Chiropractic Adjustments and Low-Level Laser Therapy in the Management of Cervical Facet Dysfunction: A Randomized Controlled Study 

 April 16, 2011

By  Dr. Tripp Stover, D.C.



Here’s a copy of a post at “The Recovery Blog” by Dr. Rick Rosa. At Stover Chiropractic P.C. I’ve used “cold laser” or “low level laser” for nearly two years now. I’ve found it a wonderful help when treating fibromyalgia, tendinitis, sciatica, bursitis, and low back pain to name a few. It isn’t limited to just those health problems, but those are common. Many People haven’t heard about low level laser therapy, so I thought a study would be helpful to have on the blog Which shows the efficacy of cold laser therapy.

Purpose The aim of this study was to determine the short-term effect of chiropractic joint manipulation therapy (CMT) and low-level laser therapy (LLLT) on pain and range of motion in the management of cervical facet dysfunction. Methods Sixty ambulatory women between the ages of 18 and 40 years with cervical facet joint pain of more than 30-day duration and normal neurologic examination were randomized to receive 1 of 3 treatment options: (1) CMT of the cervical spine, (2) LLLT applied to the cervical facet joints, or (3) a combination of CMT and LLLT. Each participant received 6 treatments in 3 weeks.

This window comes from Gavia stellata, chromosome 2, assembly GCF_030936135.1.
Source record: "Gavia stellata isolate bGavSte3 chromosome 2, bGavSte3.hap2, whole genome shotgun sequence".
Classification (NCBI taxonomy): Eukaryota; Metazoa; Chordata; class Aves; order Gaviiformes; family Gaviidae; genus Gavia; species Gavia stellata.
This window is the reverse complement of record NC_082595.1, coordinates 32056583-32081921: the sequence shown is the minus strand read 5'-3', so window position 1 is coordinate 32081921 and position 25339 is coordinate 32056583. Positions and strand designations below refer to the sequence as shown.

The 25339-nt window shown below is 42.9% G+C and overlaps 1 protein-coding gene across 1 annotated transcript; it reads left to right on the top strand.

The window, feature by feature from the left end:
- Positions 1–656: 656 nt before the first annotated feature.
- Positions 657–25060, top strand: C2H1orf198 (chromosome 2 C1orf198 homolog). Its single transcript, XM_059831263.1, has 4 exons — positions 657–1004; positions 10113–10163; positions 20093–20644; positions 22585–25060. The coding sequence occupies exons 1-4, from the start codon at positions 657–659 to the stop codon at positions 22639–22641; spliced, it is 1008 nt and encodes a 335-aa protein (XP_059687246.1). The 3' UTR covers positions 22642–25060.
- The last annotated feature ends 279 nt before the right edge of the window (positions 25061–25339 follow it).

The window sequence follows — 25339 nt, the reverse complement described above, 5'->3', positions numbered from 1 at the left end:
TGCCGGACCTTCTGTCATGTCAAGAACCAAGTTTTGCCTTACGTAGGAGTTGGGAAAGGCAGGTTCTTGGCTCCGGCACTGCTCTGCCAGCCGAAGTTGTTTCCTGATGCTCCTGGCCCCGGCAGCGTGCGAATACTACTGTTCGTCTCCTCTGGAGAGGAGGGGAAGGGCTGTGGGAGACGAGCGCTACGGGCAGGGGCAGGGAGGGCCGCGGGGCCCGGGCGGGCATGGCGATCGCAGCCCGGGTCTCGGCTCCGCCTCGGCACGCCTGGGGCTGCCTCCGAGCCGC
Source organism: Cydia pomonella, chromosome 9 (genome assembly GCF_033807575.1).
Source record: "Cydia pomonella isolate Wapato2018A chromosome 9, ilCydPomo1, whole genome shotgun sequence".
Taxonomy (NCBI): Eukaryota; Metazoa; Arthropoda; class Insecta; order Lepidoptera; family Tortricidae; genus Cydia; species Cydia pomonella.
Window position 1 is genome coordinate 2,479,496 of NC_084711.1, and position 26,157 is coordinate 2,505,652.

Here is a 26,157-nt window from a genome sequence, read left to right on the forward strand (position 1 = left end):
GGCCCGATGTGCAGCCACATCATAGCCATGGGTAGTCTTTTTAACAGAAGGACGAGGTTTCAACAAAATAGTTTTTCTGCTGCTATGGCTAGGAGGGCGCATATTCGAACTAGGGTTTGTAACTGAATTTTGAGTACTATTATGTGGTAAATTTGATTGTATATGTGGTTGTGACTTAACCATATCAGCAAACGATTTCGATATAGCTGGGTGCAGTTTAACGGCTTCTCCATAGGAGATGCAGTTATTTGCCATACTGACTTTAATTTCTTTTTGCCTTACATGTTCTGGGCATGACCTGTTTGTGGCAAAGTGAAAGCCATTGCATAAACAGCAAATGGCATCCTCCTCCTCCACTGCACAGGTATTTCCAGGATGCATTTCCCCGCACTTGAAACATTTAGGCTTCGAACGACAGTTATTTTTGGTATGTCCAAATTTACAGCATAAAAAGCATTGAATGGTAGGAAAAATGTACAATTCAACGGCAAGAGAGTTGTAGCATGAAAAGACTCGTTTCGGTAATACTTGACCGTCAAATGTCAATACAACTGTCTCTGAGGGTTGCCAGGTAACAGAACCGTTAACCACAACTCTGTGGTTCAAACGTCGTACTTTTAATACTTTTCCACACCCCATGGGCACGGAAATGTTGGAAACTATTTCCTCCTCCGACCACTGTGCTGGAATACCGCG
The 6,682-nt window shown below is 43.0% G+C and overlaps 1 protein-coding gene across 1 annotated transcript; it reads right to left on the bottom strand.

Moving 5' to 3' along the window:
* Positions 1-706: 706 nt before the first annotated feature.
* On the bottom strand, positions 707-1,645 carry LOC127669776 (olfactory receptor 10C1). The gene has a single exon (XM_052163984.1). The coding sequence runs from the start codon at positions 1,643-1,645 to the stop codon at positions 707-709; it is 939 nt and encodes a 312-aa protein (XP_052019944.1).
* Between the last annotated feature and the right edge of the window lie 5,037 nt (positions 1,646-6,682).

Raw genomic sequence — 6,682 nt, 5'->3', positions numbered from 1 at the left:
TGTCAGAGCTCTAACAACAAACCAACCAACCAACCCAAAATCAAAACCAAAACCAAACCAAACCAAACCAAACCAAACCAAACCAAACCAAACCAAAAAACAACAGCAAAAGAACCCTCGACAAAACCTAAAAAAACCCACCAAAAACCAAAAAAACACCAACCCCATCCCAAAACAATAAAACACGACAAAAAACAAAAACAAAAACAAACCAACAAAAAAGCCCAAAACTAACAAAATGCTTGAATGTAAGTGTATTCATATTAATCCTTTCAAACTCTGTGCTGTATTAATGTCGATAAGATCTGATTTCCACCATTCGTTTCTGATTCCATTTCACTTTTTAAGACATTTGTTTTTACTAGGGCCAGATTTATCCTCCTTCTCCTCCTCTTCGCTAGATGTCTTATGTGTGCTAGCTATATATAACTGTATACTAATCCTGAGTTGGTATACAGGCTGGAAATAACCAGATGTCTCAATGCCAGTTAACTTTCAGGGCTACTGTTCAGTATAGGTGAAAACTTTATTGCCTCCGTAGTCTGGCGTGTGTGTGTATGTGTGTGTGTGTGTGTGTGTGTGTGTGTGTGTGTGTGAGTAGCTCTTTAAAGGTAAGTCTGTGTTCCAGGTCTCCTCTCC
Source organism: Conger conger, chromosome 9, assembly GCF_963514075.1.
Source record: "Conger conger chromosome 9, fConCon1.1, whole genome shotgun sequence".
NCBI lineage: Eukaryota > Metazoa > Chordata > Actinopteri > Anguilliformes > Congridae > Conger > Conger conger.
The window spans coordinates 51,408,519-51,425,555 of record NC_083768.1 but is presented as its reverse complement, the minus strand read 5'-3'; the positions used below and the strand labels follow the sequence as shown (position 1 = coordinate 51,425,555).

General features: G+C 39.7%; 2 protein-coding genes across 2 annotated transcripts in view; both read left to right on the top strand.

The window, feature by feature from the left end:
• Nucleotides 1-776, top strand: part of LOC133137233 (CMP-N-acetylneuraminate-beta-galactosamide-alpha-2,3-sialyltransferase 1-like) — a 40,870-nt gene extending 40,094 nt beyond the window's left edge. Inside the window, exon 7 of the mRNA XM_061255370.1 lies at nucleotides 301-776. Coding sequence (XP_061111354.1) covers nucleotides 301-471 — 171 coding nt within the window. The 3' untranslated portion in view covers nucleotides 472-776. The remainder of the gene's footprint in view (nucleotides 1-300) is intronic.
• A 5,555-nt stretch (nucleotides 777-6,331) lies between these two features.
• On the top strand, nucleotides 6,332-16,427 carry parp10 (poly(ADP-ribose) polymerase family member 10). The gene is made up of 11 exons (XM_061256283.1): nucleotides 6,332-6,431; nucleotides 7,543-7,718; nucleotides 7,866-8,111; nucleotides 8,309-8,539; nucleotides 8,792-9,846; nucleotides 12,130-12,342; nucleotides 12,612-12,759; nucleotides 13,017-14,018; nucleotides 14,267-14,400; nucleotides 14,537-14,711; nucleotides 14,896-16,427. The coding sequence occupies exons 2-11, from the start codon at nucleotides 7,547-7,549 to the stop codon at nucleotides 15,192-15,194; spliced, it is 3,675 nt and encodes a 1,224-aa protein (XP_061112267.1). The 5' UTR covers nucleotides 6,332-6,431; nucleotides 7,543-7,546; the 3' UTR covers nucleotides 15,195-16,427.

The main outcome measures were as follows: the Numerical Pain Rating Scale, Neck Disability Index, Cervical Range of Motion Instrument, and Baseline Digital Inclinometer. Measurements were taken during weeks 1 (baseline), 2, 3, and 4. Results No differences existed between the 3 groups at baseline. A significant difference was seen between groups 1 (CMT) and 2 (LLLT) for cervical flexion, between groups 1 (CMT) and 3 (CMT + LLLT) for cervical flexion and rotation, and between groups 2 (LLLT) and 3 (CMT + LLLT) for pain disability in everyday life, lateral flexion, and rotation.

All 3 groups showed improvement in the primary and secondary outcomes. A combination of CMT and LLLT was more effective than either of the 2 on their own. Both therapies are indicated as potentially beneficial treatments for cervical facet dysfunction. Further studies are needed to explore optimal treatment procedures for CMT and LLLT and the possible mechanism of interaction between therapies.

What does this mean for Stover Chiropractic and my patients? Simple, the chiropractic adjustment is primary, but at times the addition of laser will be an important help.

Please find the link to the original post below.


Dr. Tripp Stover, D.C.

Dr. Stover grew up in Richmond. He has been married to his wife Andrea since 2000 and they make their home in Mechanicsville with their children, Avery and Garnett.

Dr. Tripp Stover, D.C.

related posts:

{"email":"Email address invalid","url":"Website address invalid","required":"Required field missing"}
Skip to content